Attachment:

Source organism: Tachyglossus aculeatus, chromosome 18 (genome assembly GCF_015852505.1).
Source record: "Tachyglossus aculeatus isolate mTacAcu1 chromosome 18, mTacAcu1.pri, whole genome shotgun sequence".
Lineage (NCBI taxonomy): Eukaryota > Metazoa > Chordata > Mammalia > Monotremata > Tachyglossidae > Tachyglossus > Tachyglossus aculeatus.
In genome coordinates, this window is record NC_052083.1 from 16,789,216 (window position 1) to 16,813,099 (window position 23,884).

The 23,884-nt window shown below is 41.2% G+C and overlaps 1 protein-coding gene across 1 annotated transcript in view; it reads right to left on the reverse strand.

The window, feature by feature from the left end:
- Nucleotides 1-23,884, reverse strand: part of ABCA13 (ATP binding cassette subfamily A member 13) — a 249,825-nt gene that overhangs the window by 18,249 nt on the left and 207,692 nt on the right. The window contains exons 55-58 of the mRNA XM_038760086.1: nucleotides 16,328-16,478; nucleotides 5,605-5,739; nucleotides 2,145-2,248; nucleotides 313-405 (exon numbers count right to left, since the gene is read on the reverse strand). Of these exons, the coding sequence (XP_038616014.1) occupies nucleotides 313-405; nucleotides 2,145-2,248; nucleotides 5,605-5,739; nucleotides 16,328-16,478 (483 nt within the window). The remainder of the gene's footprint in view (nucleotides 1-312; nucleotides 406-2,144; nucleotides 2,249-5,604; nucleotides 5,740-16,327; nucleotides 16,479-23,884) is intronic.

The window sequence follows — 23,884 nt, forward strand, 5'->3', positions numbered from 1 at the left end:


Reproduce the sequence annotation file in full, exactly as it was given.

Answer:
Source organism: Tachyglossus aculeatus, chromosome 18 (genome assembly GCF_015852505.1).
Source record: "Tachyglossus aculeatus isolate mTacAcu1 chromosome 18, mTacAcu1.pri, whole genome shotgun sequence".
Lineage (NCBI taxonomy): Eukaryota > Metazoa > Chordata > Mammalia > Monotremata > Tachyglossidae > Tachyglossus > Tachyglossus aculeatus.
In genome coordinates, this window is record NC_052083.1 from 16,789,216 (window position 1) to 16,813,099 (window position 23,884).

The 23,884-nt window shown below is 41.2% G+C and overlaps 1 protein-coding gene across 1 annotated transcript in view; it reads right to left on the reverse strand.

The window, feature by feature from the left end:
- Nucleotides 1-23,884, reverse strand: part of ABCA13 (ATP binding cassette subfamily A member 13) — a 249,825-nt gene that overhangs the window by 18,249 nt on the left and 207,692 nt on the right. The window contains exons 55-58 of the mRNA XM_038760086.1: nucleotides 16,328-16,478; nucleotides 5,605-5,739; nucleotides 2,145-2,248; nucleotides 313-405 (exon numbers count right to left, since the gene is read on the reverse strand). Of these exons, the coding sequence (XP_038616014.1) occupies nucleotides 313-405; nucleotides 2,145-2,248; nucleotides 5,605-5,739; nucleotides 16,328-16,478 (483 nt within the window). The remainder of the gene's footprint in view (nucleotides 1-312; nucleotides 406-2,144; nucleotides 2,249-5,604; nucleotides 5,740-16,327; nucleotides 16,479-23,884) is intronic.

The window sequence follows — 23,884 nt, forward strand, 5'->3', positions numbered from 1 at the left end: